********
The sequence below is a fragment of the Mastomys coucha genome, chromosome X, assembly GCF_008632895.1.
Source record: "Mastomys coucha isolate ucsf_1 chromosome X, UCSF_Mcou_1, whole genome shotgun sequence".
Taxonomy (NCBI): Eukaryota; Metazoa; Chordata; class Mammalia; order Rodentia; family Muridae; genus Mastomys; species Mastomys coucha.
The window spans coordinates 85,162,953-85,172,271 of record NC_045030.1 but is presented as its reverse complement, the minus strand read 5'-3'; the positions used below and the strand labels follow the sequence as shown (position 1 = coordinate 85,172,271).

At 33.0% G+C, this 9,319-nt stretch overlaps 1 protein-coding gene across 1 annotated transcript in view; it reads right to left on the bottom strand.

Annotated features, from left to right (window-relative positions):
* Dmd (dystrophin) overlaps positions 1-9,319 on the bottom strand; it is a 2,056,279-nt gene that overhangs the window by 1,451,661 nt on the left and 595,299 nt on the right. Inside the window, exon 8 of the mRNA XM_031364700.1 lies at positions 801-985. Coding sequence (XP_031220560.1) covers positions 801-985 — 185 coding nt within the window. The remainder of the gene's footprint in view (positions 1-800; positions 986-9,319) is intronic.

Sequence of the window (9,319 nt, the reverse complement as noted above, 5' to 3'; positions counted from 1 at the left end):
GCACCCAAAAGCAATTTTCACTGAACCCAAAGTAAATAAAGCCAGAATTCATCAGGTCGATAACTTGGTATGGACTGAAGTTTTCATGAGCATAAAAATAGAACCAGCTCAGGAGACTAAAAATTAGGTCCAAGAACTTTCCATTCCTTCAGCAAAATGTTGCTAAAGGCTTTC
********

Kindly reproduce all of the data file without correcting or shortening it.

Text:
The sequence below is a fragment of the Mastomys coucha genome, chromosome X, assembly GCF_008632895.1.
Source record: "Mastomys coucha isolate ucsf_1 chromosome X, UCSF_Mcou_1, whole genome shotgun sequence".
Taxonomy (NCBI): Eukaryota; Metazoa; Chordata; class Mammalia; order Rodentia; family Muridae; genus Mastomys; species Mastomys coucha.
The window spans coordinates 85,162,953-85,172,271 of record NC_045030.1 but is presented as its reverse complement, the minus strand read 5'-3'; the positions used below and the strand labels follow the sequence as shown (position 1 = coordinate 85,172,271).

At 33.0% G+C, this 9,319-nt stretch overlaps 1 protein-coding gene across 1 annotated transcript in view; it reads right to left on the bottom strand.

Annotated features, from left to right (window-relative positions):
* Dmd (dystrophin) overlaps positions 1-9,319 on the bottom strand; it is a 2,056,279-nt gene that overhangs the window by 1,451,661 nt on the left and 595,299 nt on the right. Inside the window, exon 8 of the mRNA XM_031364700.1 lies at positions 801-985. Coding sequence (XP_031220560.1) covers positions 801-985 — 185 coding nt within the window. The remainder of the gene's footprint in view (positions 1-800; positions 986-9,319) is intronic.

Sequence of the window (9,319 nt, the reverse complement as noted above, 5' to 3'; positions counted from 1 at the left end):
GCACCCAAAAGCAATTTTCACTGAACCCAAAGTAAATAAAGCCAGAATTCATCAGGTCGATAACTTGGTATGGACTGAAGTTTTCATGAGCATAAAAATAGAACCAGCTCAGGAGACTAAAAATTAGGTCCAAGAACTTTCCATTCCTTCAGCAAAATGTTGCTAAAGGCTTTC